Friday

14th Dec 2018

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COP24 Nordic Pavilion: sharing climate solutions with the world

  • The Nordic Pavilion at COP24 in Katowice is dedicated to dialogue (Photo: Mia Smeds / Nordforsk)

COP24 in Katowice is the culmination of the Talanoa Dialogue, a global process started by Fiji to share stories about climate change and to make wise decisions for the collective good.

The Nordic Pavilion at COP24 is dedicated to dialogue – TalaNordic – about key themes regarding the transition to a low-carbon society, such as energy, transport, urban futures, the circular economy and green financing.

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  • "Developing an economy based on sustainable use of natural resources, a circular bioeconomy, will be essential to decoupling economic growth and resource use", says Dr Christian Patermann bioeconomy expert and former director at the EU Commission (Photo: Karsten Wurth / Unsplash)

"Most importantly, we must acknowledge and understand the transition we have to make, from fossil energy to renewables," says Tine Sundtoft, the Norwegian former minister of climate and the environment.

Earlier this year, Sundtoft produced the report The Nordic Countries in the Green Transition – More Than Just Neighbours, offering 12 strategic recommendations for Nordic leadership on climate and the environment.

"The major change must take place within energy and transport," she says.

"We must plan our cities in a way that reduces the need for transport, and choose the most sustainable solutions – walking or biking when possible, and using public transport or electric cars powered by renewables."

The report's main recommendation is that Nordic countries should make a major contribution to achieving the goals of the Paris Agreement and Agenda 2030.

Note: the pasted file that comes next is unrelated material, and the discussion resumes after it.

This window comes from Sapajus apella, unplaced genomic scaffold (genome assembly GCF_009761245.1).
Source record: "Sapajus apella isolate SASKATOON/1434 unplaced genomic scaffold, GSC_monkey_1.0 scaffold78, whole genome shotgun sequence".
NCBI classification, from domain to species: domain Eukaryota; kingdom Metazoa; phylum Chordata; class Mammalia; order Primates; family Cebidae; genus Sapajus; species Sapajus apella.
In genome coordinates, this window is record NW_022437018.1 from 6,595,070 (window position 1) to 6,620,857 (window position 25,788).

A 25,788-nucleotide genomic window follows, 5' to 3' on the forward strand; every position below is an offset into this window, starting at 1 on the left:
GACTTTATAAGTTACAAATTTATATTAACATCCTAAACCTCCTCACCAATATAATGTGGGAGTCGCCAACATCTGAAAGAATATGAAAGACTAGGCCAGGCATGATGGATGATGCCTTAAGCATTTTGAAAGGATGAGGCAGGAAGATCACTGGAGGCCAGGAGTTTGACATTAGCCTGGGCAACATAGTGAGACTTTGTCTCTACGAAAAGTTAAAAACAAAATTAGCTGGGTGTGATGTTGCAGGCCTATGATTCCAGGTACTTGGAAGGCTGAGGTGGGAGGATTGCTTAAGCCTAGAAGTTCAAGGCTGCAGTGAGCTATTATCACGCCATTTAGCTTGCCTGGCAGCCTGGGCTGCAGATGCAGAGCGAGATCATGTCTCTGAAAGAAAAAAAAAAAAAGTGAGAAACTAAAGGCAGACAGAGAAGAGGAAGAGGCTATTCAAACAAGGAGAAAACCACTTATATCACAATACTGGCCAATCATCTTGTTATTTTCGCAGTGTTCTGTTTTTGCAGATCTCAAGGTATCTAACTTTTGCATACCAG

Sundtoft says that it is essential to initiate a constructive dialogue and demonstrate that it is possible to lead a good life and create value and growth in the low-carbon society.

"Nordic countries base their climate efforts on trust, close dialogue between the private and public sectors, and academia that seizes the opportunity to lead the way. Looking across the region, we already have most of the solutions, we just need audacious policies to speed up implementation".

Much more to be done

Sweden's Anders Wijkman is chairman of the governing board of the EU's main climate innovation initiative, Climate-KIC, and honorary president of the Club of Rome.

According to him, the Nordic countries can certainly point to areas in which they have made progress on the climate, including wind energy in Denmark, efficient use of biomass, and electrification of transport in Norway.

However, he does not hide his impression that Nordic and European climate efforts still leave a lot to be desired.

"When it comes to climate change, biodiversity and pollution, we still have a long way to go.

"In the Nordic countries, we might be able to say that we've reduced territorial carbon emissions by 20-25 percent since the 1990s, but if we include consumption, international aviation and shipping, emissions haven't come down. Nordic dialogue on climate change could and should be more active and aligned, pushing for stronger European objectives."

The dawning of a circular bioeconomy

Overconsumption is one of the key challenges of climate change, especially in the wealthier parts of the world.

The Nordic Council of Ministers' Generation 2030 programme places special emphasis on SDG12, sustainable production and consumption patterns.